Something that reminded me of the brilliant lights this time of year back home were the small clay oil-burning lamps that many people use. After dark they are set out on steps, flat rooftops, and along the tops of walls, creating a low-tech, festive feeling year round.
Indians are festive people generally, living a life of constant and vigorous celebration. They were like Americans at Christmas, but all the time. Their kindness and generosity, their sense of brotherhood, and their good cheer was evident at all times during my multi-week stay in this amazing country.
We seem to save our best for Sundays, or this time of year, whereas the Indians I met were happy and enthusiastic for living cooperatively every day. Witnessing this completely different ancient culture with its simple ways was one of the best, most enduring gifts I have ever received.
My Christmas in Gokarna was unique in my life - it was stress-free. There was no tree to buy, no decorations to set up, no fighting for parking spaces, no shopping, no wrapping, no special meal, no waste, no accumulating debt. Just plain old enjoying the simplicity of the routines of the day among people that were joyful to be alive, regardless of their material conditions.
This year I am recreating my Indian buy nothing Xmas. With all the craziness going on in the world right now, who needs more stress? And with all the economic hardship, who needs to pile on more debt?
No longer do we need to harbour outdated feelings of obligation toward potentially damaging 'traditional' ways. The high-consumption, wasteful Xmas orgies of the past are unsustainable, and therefore open for modification or elimination.
How about a simple buy nothing celebration? A time for rejoicing in our relationships with each other, and for rejoicing in the ample abundance of our planet. A time for non-commercial down time to clear our heads and remember what is really important in life.
December 15, 2011
This is certainly a time of goodwill and sharing. Instead of running around in a manic state trying to buy loads of stuff no one needs, perhaps we should just stop.
Stop, and give ourselves the gift of enough down time to pause and consider what we are doing, and what our true priorities are.
When we are at peace with ourselves, we can be at peace with others, and with what we have.
Then we can all be content.
December 14, 2011
Experiencing the natural beauty that surrounds me is one reason I enjoy living a deliberately slow, less complicated lifestyle. I like to have time to notice, and appreciate, the efficiency and beauty of nature. The raven's call is a reminder to wake up to the natural splendor.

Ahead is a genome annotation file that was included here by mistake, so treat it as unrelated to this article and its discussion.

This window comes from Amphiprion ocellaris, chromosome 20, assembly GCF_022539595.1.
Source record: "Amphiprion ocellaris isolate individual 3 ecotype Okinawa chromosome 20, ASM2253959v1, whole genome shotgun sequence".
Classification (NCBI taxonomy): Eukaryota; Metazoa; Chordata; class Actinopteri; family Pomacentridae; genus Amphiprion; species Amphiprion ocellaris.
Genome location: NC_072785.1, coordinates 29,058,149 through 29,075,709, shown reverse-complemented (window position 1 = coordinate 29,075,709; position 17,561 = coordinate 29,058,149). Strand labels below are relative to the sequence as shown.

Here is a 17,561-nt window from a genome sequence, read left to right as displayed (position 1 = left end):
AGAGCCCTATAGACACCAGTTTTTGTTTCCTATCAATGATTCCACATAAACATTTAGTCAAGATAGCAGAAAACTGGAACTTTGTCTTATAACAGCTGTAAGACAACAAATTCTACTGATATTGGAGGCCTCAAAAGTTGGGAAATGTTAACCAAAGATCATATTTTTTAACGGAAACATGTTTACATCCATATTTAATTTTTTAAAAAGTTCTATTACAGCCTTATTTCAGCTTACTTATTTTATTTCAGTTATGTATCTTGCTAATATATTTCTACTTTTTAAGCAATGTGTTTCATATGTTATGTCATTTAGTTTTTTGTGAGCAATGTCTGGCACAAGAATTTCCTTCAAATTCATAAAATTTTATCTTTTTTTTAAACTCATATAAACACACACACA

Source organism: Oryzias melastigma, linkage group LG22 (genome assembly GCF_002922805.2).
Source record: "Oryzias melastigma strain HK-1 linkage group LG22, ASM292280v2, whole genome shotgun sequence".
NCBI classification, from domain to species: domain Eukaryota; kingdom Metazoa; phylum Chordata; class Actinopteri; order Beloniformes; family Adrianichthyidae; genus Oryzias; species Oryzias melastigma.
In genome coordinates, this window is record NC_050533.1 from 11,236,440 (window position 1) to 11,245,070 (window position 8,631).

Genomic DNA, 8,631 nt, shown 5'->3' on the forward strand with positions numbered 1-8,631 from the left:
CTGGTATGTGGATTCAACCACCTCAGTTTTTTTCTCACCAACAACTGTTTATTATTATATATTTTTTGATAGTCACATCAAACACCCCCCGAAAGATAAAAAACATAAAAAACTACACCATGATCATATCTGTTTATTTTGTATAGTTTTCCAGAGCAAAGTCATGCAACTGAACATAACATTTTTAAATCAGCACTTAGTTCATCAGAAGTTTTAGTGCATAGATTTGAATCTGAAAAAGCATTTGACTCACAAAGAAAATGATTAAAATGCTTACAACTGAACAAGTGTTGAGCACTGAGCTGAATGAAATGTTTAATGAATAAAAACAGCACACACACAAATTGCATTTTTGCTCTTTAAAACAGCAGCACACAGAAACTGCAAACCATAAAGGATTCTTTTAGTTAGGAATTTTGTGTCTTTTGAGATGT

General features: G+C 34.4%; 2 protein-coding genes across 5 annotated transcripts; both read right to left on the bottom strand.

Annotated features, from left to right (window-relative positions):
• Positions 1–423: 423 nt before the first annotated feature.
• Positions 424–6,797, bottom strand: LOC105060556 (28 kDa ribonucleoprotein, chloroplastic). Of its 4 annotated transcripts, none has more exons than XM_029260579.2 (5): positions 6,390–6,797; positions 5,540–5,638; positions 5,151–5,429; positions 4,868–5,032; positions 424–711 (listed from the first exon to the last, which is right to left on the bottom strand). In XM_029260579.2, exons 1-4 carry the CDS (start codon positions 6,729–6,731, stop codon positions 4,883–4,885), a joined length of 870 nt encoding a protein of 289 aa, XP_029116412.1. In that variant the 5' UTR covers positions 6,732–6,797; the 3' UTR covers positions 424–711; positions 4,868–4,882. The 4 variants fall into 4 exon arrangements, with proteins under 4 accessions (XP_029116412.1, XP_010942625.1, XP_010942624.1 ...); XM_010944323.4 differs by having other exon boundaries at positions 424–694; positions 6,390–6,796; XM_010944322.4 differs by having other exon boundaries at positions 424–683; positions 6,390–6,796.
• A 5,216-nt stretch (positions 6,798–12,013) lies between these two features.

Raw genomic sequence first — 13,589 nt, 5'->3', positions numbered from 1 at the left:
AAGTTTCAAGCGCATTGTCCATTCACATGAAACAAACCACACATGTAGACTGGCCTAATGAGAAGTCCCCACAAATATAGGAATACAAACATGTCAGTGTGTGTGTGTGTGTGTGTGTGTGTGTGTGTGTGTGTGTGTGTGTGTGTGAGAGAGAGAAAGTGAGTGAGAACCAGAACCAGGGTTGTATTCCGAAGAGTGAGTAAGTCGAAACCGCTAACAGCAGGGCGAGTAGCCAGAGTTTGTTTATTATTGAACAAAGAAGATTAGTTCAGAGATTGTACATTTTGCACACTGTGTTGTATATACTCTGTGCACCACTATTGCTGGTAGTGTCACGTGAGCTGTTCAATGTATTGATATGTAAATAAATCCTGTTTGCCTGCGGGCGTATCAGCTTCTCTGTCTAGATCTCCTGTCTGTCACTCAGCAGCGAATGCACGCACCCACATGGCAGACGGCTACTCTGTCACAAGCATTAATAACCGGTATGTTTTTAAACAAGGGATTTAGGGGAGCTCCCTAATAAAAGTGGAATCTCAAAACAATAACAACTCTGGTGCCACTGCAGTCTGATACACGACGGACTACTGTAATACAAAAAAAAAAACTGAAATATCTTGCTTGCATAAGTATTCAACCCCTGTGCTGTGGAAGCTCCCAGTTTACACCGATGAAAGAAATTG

I live in a small coastal village of 10,000 transplants, misfits, malcontents, rebels, and revolutionaries. I fit right in. The thing that these self-reliant, hearty souls share is a love of the natural environment. A suit and tie is of little use out here, but if you have a good pair of rubber boots and a thick wool sweater, you are ready.
Out here, on the far western edge of the continent, you know the folly of feeling like an omnipotent, highly evolved organism separate from, or above, your surroundings. In comparison to the vastness of the stormy sea on one side, and the impenetrable, dark, mossy forest on the other, the affairs of humans are mere scurryings of ants.
Here, nature rules, and over the past few long nights it has been the ravens that have been orchestrating the elements from their lofty laboratories in the tree tops. In their black on black cloaks they are the early risers of the rain forest.
Each morning, just as a faint light washes over the sky, I have been woken by the ravens' guttural and commanding call. It carries through the fog, and echos among the cathedral pillars of trees. It celebrates the new day, and the power of nature.
When I lived in the city new days were started with the sounds of revving car engines, squealing tires, and tooting horns.
I much prefer waking to the still and quiet, broken only by the ravens' morning announcements. I enjoy laying in bed and listening to the rain forest rooster's admonishment to rise and acknowledge the magic and the beauty of nature on this very, very day.
December 12, 2011
|"It's 2011 - wake up!"|
The 1% controls billions by denying them what they need.
The rest it controls by giving them everything they want... on credit.
Are developed countries waking from nightmares of excess to embrace simple, sustainable lifestyles?
As we gain an increased awareness of global power structures, and the apartheid they perpetuate, will we make the necessary sacrifices in order to improve equality?
Will the 20% that consume 80% of the planet's resources alter their behaviour in order to aid the 80% trying to get by on the 20% that is left?